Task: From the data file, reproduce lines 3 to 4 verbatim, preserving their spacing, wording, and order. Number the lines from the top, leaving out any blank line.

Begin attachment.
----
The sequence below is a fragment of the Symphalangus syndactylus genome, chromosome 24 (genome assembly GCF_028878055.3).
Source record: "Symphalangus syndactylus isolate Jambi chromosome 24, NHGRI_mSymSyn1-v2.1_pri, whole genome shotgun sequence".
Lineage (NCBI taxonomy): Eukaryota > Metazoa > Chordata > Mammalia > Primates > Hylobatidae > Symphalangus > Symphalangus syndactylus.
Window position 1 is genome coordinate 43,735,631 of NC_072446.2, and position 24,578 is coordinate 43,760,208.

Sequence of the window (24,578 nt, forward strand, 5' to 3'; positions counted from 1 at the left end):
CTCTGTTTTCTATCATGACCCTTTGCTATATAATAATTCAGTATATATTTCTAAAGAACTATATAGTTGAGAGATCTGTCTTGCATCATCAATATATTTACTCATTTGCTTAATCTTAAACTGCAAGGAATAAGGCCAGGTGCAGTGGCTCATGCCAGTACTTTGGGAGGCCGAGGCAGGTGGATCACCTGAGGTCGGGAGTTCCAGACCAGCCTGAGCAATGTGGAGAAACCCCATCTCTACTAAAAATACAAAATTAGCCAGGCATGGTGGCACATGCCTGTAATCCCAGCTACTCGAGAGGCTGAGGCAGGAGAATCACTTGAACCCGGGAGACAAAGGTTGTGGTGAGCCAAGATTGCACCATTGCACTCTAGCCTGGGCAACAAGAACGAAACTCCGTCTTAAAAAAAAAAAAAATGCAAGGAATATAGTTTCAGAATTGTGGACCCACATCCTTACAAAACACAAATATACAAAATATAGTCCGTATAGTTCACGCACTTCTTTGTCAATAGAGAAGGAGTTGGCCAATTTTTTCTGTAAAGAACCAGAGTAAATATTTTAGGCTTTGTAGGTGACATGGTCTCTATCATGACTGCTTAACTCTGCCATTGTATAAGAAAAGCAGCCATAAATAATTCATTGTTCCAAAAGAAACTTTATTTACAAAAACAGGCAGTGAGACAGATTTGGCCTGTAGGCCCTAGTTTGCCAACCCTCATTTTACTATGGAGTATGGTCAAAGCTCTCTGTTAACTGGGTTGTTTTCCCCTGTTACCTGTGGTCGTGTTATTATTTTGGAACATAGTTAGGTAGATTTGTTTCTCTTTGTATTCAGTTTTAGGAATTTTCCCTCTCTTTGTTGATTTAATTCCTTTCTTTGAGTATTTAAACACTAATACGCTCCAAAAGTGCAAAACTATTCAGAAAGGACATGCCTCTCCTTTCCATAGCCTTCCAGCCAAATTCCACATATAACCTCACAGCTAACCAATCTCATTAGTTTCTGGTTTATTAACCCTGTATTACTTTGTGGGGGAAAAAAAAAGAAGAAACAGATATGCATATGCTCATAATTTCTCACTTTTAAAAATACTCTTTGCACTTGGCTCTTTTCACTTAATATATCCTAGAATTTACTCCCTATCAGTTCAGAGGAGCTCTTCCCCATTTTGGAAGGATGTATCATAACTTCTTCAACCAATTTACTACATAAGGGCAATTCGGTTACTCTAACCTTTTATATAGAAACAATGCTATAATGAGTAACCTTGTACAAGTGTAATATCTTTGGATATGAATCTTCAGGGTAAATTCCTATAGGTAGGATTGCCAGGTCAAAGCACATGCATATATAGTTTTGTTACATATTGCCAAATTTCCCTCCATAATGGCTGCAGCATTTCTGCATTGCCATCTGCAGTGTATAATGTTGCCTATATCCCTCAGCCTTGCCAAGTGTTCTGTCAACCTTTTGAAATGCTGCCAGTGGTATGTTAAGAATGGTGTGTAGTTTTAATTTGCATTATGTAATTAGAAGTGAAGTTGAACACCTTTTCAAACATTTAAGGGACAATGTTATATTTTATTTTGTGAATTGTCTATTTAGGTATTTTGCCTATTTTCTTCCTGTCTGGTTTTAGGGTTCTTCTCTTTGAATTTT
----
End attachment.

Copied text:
Lineage (NCBI taxonomy): Eukaryota > Metazoa > Chordata > Mammalia > Primates > Hylobatidae > Symphalangus > Symphalangus syndactylus.
Window position 1 is genome coordinate 43,735,631 of NC_072446.2, and position 24,578 is coordinate 43,760,208.